Busy work for adults

Patrick Gibbons

Nine more states – Idaho, Indiana, Kansas, Minnesota, Oregon, South Dakota, Virginia, West Virginia and Wyoming – have dropped out of the Race to the Top competition.

None of these states made the top 16 during Round 1. Several states are finding it difficult to get union support to pass meaningful reform, and some simply feel like they are giving up too much local control to the federal government.

This hasn’t discouraged Nevada, though, as the Silver State mailed in its 211-page application – which rises to 1,567 pages when you include introductions, letters of support, addendums, appendices, graphs, charts and a table of contents.

Nevada knows bureaucracy and paperwork and certainly loves giving adults busy work – but we sure stink at educating our children.

Though I haven’t completely read the application (I did read an earlier draft) I won’t be surprised if very few reforms are actually proposed (and you still have to get the legislature to pass them in 2011). In the earlier draft, the application consisted of mostly fluff. For example, the application draft presented No Child Left Behind requirements as bold reforms that would help turn around Nevada’s failing schools. Of course, every state is required implement those policies and (not surprisingly) they haven’t actually worked.

Truth be told, Nevada isn’t the most reform-minded state in the union when it comes to improving education. With no parental school-choice program, statewide bureaucratic hostility to charter schools and an unenforced empowerment-school law that is completely ignored by the Washoe County School District and partially ignored by the Clark County School District, plus teacher tenure that can be earned in just one year, continued obstinance on alternative teacher certification, useless pay scales that reward teachers in ways that provide no benefit to students and a distinct inability to fire bad teachers (only three states fire fewer teachers), Nevada isn’t likely to score many points.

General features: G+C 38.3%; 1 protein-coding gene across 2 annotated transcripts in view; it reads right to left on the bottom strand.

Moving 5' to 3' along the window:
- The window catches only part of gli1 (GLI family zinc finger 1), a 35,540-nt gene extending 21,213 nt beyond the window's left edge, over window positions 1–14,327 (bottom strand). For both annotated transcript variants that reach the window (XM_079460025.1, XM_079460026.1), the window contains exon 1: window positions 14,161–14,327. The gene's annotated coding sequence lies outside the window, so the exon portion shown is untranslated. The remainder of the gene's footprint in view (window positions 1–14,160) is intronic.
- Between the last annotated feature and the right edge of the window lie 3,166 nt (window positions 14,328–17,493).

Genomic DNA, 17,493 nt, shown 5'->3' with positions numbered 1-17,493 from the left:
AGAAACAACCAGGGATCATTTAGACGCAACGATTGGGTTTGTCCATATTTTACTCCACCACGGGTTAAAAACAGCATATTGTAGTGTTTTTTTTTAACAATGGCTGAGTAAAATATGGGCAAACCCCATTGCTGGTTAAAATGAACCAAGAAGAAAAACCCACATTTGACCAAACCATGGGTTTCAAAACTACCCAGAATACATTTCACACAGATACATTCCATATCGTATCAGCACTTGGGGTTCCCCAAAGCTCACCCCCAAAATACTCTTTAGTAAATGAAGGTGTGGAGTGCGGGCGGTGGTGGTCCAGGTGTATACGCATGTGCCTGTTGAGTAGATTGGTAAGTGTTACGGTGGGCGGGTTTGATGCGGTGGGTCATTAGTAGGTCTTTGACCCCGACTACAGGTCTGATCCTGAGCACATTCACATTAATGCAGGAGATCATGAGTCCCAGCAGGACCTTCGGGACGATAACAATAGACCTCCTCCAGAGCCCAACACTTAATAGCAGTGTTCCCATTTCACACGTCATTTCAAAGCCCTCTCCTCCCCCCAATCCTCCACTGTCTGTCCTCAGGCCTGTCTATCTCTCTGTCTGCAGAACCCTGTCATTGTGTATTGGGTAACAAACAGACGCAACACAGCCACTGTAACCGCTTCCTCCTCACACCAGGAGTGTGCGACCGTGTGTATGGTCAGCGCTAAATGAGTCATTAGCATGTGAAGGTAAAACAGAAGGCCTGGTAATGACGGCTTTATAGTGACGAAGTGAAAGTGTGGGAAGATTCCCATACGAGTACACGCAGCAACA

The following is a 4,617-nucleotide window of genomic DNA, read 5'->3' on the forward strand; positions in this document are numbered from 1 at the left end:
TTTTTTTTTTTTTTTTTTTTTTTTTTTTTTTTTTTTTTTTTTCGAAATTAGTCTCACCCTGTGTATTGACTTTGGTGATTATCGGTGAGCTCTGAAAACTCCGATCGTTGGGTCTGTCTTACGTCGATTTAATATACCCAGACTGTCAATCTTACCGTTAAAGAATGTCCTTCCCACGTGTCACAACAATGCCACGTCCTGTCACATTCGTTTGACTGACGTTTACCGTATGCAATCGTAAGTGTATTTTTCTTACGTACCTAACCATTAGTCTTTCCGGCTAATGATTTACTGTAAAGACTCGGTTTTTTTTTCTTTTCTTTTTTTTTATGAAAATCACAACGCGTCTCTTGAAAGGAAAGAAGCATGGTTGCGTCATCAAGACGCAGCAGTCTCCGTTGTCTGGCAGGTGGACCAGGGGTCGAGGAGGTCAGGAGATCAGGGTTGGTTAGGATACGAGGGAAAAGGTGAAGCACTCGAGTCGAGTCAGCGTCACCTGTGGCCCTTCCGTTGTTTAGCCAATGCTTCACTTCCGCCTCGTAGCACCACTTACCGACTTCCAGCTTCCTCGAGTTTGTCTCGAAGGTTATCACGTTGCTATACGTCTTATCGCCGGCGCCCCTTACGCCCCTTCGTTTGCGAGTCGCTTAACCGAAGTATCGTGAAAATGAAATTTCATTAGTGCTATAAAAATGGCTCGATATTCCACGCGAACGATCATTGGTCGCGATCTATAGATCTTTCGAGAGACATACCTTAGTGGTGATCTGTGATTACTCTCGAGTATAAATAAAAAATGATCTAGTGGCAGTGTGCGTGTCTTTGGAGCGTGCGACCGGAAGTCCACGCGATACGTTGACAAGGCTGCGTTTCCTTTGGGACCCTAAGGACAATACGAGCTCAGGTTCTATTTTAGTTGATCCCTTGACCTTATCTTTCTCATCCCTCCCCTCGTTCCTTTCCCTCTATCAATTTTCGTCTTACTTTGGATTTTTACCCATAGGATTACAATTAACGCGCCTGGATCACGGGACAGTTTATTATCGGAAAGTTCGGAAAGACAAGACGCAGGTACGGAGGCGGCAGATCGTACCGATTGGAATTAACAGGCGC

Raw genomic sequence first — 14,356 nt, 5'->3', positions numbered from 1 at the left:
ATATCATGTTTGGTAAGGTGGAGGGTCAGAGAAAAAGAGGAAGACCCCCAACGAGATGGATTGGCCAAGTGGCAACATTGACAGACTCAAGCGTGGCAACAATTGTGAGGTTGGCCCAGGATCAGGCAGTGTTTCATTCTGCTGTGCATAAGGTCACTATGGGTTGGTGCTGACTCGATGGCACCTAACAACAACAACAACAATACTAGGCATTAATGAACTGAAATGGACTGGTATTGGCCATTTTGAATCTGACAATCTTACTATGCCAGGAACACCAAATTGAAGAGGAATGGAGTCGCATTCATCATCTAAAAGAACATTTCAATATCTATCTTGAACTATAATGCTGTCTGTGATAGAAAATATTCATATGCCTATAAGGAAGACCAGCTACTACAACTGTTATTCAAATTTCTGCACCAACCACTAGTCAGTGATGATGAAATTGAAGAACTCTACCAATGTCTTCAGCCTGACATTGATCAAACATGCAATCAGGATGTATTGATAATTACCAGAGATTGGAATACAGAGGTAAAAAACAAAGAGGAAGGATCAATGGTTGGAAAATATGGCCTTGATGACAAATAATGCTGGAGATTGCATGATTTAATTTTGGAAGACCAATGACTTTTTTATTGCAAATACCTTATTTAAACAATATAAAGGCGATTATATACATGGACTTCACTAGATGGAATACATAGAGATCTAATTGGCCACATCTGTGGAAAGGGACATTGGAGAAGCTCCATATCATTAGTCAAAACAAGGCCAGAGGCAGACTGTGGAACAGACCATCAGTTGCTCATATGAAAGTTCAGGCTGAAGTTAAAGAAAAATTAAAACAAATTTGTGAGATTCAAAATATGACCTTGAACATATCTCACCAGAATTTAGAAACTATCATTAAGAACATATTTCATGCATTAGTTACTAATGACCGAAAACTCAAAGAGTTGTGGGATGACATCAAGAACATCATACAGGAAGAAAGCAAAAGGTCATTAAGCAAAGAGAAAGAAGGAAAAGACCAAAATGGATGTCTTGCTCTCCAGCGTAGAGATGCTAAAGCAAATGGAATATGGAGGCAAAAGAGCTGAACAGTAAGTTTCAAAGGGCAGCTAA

Fortunately, NPRI has proposed dozens of solutions, including one very simple idea – COPY FLORIDA! That said, without serious changes, the Silver State can only hope that the potential biases of the reviewing process result in a political decision to pick the winners of the Race to the Top, rather than a merit-based outcome.

Nevada’s student achievement and hostility to reform suggest the state really doesn’t deserve to win right now. I know lots of dedicated people worked hard on this application, and I’ll leave open the possibility that this judgment may be premature and harsh, but as I dig deeper into the application, I doubt I will change my mind.